While the LiDAR Scanner makes Apple's devices useful for sensing 3D-spaces, it is not yet "accurate" enough to use with a 3D printer, according to numerous studies by LiDAR experts and app developers. Apple's LiDAR Scanner and its use in spatial tracking were investigated by vGIS, a leading developer of AR/MR solutions, who discovered that the Scanner offers improvements in surface scanning and object detection but is still unable to accurately track position. The LiDAR Scanner is best suited for an indoor environment, according to the findings. The use of raw depth data from the LiDAR Scanner is still heavily dependent on the innovations of the application developers, especially in the AR domain (such as Measure, Halide, Shapr3D).
The Time-of-Flight (ToF) Sensor Market is expected to grow at a CAGR of 20.0 percent from $2.8 B in 2020 to $6.9 B by 2025. The rising demand for ToF sensors from the automotive industry, as well as the growing adoption of 3D cameras in smartphones and increased use of such smartphones, are driving the growth of this market. The growing adoption of 3D machine vision systems in industries like aerospace and defence, consumer electronics, and healthcare, as well as the growing deployment of Industry 4.0, is expected to drive the ToF sensor market forward. Rising demand for 3D-enabled devices in consumer electronics and increasing users of smartphones are the key factors for the growth of the ToF sensor market for consumer electronics.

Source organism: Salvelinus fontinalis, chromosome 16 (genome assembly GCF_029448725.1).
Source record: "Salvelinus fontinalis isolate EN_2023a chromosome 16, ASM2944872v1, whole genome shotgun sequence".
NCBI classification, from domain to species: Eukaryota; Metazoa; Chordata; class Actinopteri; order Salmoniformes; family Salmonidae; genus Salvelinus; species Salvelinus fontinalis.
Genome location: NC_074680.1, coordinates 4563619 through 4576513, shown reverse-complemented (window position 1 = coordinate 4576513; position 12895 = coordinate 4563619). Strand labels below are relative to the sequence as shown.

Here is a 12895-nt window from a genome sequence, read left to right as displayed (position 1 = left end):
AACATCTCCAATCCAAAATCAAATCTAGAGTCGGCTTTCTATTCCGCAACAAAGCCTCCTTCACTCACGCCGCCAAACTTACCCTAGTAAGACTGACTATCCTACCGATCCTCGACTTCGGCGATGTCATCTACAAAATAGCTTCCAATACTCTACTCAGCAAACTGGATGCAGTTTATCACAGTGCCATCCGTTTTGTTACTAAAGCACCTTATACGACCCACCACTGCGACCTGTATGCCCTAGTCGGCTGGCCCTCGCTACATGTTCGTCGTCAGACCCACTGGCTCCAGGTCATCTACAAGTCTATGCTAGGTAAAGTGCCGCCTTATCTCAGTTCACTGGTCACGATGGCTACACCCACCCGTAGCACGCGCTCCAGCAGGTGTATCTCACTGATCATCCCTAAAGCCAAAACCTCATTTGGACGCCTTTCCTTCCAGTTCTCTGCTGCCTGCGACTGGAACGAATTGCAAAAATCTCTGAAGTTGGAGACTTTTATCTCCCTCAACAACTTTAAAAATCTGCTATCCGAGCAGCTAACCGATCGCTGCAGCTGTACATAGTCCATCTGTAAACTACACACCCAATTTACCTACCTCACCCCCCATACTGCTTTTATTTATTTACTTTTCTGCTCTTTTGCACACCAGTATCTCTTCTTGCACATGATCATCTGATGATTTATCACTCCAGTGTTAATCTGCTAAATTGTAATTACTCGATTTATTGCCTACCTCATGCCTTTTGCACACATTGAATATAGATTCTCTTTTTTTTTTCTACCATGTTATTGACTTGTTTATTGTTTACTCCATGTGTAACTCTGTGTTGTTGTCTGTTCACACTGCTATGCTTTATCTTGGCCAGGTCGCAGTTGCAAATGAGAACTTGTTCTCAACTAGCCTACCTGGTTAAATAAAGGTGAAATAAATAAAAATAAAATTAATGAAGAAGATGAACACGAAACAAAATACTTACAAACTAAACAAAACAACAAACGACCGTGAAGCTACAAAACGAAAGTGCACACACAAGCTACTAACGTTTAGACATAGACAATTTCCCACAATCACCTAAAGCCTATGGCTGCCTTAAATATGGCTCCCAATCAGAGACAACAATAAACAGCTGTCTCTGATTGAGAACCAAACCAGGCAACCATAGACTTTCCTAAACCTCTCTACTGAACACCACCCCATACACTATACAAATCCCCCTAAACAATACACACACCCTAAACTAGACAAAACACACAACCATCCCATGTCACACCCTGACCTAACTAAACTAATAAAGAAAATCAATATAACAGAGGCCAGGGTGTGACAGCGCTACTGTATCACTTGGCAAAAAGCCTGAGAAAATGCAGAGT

The developers have a strategic role to play in improving the adaptation and integration of the technology to engage users and elevate the technology on industrial sites, for indoor mapping, complex, and confined environments, now that the Scanner is easily available to customers/surveyors. The multi-functional hand-held tool is cheap and lightweight, and it covers a small area in almost no time. This also applies to architects and industrial designers, who must be able to accurately measure and model the space. The Scanner can be integrated with Shapr3D – a design modeling tool – to create a CAD model of the indoor environment in real-time on a mobile device, as LiDAR is an important technology for architects and industrial designers. To push augmented reality, Apple will launch a mixed-reality headset and augmented reality glasses in near future. It has been predicted that Apple's MR / AR product scheduling plan includes three phases: helmet with hearing aids by 2022, glasses by 2025, and contact lenses by 2030-2040.
Sumit is a research analyst at Copperpod. He has a Bachelor's degree in Electronics and Communication Engineering. His interest areas are Microcontrollers, IoT, Semiconductors, Displays, Wireless Communications and Memory Devices.